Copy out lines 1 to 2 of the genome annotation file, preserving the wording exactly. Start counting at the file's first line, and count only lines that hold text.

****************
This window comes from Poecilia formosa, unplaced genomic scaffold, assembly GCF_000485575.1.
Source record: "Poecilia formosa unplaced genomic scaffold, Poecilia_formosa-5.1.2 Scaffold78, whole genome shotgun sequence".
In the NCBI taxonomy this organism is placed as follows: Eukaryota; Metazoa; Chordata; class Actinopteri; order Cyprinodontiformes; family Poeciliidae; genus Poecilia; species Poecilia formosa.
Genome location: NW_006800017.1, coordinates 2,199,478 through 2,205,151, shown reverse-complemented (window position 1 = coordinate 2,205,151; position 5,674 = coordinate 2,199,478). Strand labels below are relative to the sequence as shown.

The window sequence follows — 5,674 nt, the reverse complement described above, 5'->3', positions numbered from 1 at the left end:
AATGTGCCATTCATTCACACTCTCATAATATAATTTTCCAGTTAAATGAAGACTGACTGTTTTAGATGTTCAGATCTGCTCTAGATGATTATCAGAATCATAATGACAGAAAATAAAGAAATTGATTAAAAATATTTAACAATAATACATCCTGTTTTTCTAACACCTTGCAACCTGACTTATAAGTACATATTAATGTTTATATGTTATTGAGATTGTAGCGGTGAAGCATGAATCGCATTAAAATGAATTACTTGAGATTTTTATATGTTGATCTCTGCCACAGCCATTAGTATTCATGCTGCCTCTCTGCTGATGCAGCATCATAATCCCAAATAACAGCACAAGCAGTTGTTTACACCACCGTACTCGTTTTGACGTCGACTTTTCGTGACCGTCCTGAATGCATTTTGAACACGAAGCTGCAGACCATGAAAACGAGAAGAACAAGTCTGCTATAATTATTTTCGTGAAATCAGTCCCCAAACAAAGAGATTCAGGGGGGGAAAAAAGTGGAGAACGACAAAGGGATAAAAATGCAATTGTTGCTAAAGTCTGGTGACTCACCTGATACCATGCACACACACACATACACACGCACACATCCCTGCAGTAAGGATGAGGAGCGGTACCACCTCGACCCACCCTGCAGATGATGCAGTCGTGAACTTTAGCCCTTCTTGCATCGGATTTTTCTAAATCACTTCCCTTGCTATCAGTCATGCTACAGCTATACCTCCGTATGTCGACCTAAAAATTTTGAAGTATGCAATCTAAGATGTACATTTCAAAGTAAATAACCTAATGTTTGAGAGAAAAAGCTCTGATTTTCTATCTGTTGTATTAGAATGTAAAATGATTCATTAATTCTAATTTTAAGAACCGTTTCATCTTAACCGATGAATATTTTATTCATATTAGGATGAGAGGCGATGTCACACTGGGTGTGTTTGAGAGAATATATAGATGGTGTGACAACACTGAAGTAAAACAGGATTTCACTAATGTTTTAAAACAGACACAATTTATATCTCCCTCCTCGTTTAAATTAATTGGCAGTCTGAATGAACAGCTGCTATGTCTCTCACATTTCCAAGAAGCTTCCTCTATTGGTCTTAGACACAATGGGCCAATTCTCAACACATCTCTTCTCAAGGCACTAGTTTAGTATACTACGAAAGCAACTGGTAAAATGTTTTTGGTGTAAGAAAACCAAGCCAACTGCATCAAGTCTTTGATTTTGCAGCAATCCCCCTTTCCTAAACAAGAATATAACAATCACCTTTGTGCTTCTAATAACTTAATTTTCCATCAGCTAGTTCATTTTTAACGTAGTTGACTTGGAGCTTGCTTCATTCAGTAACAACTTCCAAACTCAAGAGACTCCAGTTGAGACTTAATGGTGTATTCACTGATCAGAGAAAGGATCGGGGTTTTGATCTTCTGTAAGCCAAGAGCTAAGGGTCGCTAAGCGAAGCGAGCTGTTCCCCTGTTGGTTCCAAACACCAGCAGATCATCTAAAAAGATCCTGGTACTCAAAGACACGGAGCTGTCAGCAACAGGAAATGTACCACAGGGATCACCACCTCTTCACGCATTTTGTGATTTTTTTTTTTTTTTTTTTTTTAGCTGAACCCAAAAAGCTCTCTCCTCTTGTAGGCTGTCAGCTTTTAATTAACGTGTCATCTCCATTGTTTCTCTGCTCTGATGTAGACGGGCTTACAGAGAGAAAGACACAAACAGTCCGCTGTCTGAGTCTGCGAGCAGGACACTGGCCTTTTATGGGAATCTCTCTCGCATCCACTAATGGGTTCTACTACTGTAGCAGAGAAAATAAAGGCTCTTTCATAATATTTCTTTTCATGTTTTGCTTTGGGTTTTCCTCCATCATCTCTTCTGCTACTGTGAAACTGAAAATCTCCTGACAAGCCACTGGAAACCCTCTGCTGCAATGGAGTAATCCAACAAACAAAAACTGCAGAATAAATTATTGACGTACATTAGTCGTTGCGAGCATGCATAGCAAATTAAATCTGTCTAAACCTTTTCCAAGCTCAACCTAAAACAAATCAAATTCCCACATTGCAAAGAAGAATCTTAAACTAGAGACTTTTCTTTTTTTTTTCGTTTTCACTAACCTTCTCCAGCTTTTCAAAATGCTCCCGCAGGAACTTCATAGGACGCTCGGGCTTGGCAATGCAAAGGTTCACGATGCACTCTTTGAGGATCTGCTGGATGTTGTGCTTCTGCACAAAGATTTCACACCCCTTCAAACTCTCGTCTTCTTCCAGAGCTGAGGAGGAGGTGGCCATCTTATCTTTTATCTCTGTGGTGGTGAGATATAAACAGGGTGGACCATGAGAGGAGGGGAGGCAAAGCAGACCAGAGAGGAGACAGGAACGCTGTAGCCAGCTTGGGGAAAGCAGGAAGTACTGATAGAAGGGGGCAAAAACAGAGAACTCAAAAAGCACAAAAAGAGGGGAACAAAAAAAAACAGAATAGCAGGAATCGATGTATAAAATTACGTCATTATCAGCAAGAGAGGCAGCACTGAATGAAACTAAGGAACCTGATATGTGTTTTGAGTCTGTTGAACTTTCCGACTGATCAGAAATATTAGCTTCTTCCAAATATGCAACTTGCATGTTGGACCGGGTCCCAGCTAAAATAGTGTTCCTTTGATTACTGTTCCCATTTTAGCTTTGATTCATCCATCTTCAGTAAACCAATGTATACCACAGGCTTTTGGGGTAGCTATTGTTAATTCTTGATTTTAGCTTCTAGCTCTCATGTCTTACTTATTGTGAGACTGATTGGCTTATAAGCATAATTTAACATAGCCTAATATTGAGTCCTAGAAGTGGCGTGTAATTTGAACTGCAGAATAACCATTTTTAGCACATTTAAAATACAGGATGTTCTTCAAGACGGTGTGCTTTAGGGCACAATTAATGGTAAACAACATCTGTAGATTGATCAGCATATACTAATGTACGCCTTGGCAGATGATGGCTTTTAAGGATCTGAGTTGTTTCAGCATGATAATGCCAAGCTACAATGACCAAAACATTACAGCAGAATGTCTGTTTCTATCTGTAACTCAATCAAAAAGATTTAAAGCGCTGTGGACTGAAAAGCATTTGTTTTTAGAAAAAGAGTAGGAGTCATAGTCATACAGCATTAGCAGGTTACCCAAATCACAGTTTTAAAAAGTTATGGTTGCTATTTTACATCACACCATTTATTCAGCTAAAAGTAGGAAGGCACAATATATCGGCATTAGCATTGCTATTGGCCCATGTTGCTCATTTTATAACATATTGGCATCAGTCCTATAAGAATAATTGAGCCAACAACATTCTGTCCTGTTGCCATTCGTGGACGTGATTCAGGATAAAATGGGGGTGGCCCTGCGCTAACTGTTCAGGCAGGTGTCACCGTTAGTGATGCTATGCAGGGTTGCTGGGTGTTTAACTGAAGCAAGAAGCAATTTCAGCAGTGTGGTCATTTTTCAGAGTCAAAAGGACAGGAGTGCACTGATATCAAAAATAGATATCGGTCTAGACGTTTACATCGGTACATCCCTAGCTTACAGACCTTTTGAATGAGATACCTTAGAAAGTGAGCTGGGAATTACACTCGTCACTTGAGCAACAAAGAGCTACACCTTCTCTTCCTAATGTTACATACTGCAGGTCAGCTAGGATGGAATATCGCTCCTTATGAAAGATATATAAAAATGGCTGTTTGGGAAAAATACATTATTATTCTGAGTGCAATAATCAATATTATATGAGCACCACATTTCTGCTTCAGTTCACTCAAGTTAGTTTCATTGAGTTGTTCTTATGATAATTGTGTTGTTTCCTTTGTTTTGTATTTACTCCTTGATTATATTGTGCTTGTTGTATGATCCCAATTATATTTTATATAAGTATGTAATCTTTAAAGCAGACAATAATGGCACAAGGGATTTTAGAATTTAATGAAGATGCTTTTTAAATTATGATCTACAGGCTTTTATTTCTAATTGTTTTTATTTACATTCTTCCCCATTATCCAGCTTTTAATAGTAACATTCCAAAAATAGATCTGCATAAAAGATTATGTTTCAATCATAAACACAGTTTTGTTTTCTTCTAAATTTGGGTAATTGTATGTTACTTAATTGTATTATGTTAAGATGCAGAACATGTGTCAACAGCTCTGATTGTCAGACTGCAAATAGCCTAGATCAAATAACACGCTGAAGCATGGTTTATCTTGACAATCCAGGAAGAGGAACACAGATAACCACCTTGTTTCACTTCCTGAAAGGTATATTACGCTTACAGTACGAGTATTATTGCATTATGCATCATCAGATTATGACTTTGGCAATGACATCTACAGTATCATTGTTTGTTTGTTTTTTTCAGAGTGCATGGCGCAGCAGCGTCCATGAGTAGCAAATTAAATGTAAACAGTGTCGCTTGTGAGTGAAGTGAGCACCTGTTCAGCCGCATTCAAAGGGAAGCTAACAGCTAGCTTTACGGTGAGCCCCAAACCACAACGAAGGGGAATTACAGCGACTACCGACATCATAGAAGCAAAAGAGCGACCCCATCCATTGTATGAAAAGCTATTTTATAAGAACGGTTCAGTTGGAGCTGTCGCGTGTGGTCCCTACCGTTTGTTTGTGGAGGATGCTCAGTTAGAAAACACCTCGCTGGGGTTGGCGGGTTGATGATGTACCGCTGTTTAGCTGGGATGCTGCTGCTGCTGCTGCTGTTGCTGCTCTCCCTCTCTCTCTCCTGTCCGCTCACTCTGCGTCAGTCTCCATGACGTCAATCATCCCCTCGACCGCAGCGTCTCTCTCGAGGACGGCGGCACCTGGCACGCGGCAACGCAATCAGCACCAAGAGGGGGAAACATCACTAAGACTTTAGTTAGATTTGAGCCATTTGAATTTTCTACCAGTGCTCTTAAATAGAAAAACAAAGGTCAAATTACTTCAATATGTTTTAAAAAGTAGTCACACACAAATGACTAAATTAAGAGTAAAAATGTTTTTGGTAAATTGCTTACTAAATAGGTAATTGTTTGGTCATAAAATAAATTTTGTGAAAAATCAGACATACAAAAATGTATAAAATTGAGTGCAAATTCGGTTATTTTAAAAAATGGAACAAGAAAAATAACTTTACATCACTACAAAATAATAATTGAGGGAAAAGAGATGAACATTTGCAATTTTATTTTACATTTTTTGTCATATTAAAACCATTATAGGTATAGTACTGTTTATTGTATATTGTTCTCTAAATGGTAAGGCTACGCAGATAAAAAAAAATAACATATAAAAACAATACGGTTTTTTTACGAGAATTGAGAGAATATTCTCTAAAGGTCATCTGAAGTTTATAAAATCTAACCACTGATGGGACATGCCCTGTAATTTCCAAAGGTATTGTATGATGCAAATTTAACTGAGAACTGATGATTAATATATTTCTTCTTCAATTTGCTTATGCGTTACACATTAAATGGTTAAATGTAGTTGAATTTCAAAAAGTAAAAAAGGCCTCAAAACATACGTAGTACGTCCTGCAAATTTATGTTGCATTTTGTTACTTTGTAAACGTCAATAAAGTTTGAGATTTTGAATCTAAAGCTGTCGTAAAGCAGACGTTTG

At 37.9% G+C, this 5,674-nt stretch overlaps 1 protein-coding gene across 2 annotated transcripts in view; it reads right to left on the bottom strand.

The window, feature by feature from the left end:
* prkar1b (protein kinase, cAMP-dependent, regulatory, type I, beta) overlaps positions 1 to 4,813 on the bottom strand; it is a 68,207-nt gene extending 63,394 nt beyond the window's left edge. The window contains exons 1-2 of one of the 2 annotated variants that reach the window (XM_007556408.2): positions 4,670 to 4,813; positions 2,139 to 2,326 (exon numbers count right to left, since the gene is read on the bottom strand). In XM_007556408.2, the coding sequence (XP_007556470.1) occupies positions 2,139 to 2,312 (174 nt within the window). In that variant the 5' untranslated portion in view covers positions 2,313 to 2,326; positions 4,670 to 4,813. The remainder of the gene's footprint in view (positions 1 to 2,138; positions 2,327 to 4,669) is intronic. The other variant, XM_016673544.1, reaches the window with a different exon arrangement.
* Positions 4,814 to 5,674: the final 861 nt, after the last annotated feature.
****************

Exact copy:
This window comes from Poecilia formosa, unplaced genomic scaffold, assembly GCF_000485575.1.
Source record: "Poecilia formosa unplaced genomic scaffold, Poecilia_formosa-5.1.2 Scaffold78, whole genome shotgun sequence".